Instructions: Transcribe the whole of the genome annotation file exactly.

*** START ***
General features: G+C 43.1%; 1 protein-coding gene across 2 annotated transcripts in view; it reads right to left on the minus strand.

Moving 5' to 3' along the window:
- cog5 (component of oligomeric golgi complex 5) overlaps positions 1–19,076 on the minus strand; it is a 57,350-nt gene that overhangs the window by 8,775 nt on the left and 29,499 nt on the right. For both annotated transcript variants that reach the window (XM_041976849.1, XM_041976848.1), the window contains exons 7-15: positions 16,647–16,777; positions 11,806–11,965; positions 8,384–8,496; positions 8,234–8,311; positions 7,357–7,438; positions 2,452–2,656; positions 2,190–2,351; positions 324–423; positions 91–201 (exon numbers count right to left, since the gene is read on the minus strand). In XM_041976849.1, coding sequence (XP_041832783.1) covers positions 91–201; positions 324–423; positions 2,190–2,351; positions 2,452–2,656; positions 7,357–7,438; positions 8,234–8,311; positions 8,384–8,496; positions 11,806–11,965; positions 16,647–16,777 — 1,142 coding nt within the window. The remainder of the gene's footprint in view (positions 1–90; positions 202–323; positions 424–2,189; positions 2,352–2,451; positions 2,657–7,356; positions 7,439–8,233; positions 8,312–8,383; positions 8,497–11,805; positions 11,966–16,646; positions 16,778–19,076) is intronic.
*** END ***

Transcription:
General features: G+C 43.1%; 1 protein-coding gene across 2 annotated transcripts in view; it reads right to left on the minus strand.

Moving 5' to 3' along the window:
- cog5 (component of oligomeric golgi complex 5) overlaps positions 1–19,076 on the minus strand; it is a 57,350-nt gene that overhangs the window by 8,775 nt on the left and 29,499 nt on the right. For both annotated transcript variants that reach the window (XM_041976849.1, XM_041976848.1), the window contains exons 7-15: positions 16,647–16,777; positions 11,806–11,965; positions 8,384–8,496; positions 8,234–8,311; positions 7,357–7,438; positions 2,452–2,656; positions 2,190–2,351; positions 324–423; positions 91–201 (exon numbers count right to left, since the gene is read on the minus strand). In XM_041976849.1, coding sequence (XP_041832783.1) covers positions 91–201; positions 324–423; positions 2,190–2,351; positions 2,452–2,656; positions 7,357–7,438; positions 8,234–8,311; positions 8,384–8,496; positions 11,806–11,965; positions 16,647–16,777 — 1,142 coding nt within the window. The remainder of the gene's footprint in view (positions 1–90; positions 202–323; positions 424–2,189; positions 2,352–2,451; positions 2,657–7,356; positions 7,439–8,233; positions 8,312–8,383; positions 8,497–11,805; positions 11,966–16,646; positions 16,778–19,076) is intronic.